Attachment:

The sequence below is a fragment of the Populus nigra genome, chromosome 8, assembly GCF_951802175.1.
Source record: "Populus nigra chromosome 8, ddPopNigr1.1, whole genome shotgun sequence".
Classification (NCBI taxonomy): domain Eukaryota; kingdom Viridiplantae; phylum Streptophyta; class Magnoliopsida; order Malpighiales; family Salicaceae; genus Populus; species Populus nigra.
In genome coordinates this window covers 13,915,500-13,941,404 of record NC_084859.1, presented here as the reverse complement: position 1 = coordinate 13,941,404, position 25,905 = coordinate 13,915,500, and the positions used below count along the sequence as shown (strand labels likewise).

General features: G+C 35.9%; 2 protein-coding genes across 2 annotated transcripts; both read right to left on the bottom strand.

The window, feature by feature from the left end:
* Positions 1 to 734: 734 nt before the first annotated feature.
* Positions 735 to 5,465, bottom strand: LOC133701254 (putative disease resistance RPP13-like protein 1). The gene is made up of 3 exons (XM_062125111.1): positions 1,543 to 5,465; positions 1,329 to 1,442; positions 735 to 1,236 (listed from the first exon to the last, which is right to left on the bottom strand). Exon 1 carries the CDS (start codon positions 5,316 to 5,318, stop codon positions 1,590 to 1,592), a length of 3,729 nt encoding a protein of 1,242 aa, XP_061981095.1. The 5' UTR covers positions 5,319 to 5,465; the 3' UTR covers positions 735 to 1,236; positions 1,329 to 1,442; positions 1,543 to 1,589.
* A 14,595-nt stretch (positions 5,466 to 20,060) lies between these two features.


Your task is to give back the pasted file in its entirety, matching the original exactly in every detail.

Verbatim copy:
The sequence below is a fragment of the Populus nigra genome, chromosome 8, assembly GCF_951802175.1.
Source record: "Populus nigra chromosome 8, ddPopNigr1.1, whole genome shotgun sequence".
Classification (NCBI taxonomy): domain Eukaryota; kingdom Viridiplantae; phylum Streptophyta; class Magnoliopsida; order Malpighiales; family Salicaceae; genus Populus; species Populus nigra.
In genome coordinates this window covers 13,915,500-13,941,404 of record NC_084859.1, presented here as the reverse complement: position 1 = coordinate 13,941,404, position 25,905 = coordinate 13,915,500, and the positions used below count along the sequence as shown (strand labels likewise).

General features: G+C 35.9%; 2 protein-coding genes across 2 annotated transcripts; both read right to left on the bottom strand.

The window, feature by feature from the left end:
* Positions 1 to 734: 734 nt before the first annotated feature.
* Positions 735 to 5,465, bottom strand: LOC133701254 (putative disease resistance RPP13-like protein 1). The gene is made up of 3 exons (XM_062125111.1): positions 1,543 to 5,465; positions 1,329 to 1,442; positions 735 to 1,236 (listed from the first exon to the last, which is right to left on the bottom strand). Exon 1 carries the CDS (start codon positions 5,316 to 5,318, stop codon positions 1,590 to 1,592), a length of 3,729 nt encoding a protein of 1,242 aa, XP_061981095.1. The 5' UTR covers positions 5,319 to 5,465; the 3' UTR covers positions 735 to 1,236; positions 1,329 to 1,442; positions 1,543 to 1,589.
* A 14,595-nt stretch (positions 5,466 to 20,060) lies between these two features.